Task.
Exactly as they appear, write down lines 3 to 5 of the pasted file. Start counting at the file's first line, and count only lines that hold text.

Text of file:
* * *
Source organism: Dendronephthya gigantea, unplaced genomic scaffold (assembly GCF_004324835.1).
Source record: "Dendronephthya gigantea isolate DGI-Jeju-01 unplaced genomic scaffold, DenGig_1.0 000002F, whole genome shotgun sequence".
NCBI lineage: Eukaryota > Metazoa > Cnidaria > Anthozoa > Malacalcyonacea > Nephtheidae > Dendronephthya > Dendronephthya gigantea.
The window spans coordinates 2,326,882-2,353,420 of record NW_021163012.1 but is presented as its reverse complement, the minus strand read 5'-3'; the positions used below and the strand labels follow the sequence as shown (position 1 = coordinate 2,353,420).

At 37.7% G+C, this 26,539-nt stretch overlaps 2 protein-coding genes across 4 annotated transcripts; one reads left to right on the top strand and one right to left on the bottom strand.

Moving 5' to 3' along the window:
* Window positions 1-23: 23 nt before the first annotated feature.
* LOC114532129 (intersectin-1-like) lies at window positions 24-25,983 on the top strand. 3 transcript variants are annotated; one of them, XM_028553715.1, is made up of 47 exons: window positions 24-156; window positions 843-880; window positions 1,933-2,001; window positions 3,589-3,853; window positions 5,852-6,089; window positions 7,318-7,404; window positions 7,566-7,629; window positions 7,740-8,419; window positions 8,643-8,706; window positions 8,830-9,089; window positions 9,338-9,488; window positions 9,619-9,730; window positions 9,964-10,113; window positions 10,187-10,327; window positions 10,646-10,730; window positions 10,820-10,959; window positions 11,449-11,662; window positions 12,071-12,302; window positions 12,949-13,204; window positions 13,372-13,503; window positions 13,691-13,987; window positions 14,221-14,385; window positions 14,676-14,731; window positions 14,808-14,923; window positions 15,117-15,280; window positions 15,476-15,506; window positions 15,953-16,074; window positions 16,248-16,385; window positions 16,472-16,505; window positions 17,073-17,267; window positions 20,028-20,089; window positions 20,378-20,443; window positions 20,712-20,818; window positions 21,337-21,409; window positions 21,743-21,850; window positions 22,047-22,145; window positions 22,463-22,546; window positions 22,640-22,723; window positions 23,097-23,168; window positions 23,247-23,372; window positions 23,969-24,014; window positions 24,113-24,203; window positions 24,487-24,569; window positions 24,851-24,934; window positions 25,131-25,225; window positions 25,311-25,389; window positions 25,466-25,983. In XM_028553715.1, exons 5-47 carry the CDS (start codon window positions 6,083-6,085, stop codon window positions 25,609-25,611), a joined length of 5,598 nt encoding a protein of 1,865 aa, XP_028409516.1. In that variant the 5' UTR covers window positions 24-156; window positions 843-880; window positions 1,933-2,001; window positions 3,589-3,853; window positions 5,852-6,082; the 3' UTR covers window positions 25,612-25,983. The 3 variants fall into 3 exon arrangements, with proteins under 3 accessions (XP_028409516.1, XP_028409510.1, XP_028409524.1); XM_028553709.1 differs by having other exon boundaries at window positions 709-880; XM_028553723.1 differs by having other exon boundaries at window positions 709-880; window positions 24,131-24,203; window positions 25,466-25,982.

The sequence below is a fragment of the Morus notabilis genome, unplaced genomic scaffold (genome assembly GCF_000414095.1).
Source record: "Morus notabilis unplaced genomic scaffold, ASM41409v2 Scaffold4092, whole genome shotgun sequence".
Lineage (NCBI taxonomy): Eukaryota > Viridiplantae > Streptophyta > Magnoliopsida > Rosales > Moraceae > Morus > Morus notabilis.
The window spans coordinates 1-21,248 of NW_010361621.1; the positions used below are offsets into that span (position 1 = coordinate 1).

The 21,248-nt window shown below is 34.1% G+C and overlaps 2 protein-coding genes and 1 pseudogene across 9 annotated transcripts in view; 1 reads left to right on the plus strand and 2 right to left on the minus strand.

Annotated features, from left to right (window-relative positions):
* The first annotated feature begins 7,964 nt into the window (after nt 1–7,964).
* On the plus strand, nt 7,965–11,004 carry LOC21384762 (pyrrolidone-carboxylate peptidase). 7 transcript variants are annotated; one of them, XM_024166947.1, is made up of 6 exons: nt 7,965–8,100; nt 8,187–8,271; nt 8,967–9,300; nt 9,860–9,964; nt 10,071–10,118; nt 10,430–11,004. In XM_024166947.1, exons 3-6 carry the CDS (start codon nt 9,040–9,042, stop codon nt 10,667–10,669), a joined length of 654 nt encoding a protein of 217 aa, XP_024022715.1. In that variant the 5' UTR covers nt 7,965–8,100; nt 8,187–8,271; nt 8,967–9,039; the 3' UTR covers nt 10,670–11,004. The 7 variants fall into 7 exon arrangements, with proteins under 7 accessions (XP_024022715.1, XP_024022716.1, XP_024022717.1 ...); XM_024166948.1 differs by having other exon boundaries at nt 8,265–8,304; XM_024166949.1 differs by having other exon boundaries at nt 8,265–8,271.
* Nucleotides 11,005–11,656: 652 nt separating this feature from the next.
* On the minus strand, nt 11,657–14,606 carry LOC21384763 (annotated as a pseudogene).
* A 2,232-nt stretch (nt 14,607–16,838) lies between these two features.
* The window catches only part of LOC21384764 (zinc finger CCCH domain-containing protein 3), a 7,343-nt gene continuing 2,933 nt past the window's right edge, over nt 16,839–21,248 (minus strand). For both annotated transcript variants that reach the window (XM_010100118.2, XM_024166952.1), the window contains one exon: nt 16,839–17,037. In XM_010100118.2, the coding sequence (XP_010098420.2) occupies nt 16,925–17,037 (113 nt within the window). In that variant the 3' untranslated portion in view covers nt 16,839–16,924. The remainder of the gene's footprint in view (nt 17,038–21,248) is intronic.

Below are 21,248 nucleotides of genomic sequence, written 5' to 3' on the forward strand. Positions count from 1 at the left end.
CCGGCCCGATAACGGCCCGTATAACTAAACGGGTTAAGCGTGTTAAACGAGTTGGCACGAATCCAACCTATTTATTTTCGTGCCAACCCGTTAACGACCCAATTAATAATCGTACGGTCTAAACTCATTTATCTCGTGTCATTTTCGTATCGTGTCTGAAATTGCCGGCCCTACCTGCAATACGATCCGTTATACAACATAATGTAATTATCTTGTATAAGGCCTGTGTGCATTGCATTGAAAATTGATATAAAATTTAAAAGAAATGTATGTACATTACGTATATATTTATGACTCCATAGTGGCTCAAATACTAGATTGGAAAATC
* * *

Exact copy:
NCBI lineage: Eukaryota > Metazoa > Cnidaria > Anthozoa > Malacalcyonacea > Nephtheidae > Dendronephthya > Dendronephthya gigantea.
The window spans coordinates 2,326,882-2,353,420 of record NW_021163012.1 but is presented as its reverse complement, the minus strand read 5'-3'; the positions used below and the strand labels follow the sequence as shown (position 1 = coordinate 2,353,420).

At 37.7% G+C, this 26,539-nt stretch overlaps 2 protein-coding genes across 4 annotated transcripts; one reads left to right on the top strand and one right to left on the bottom strand.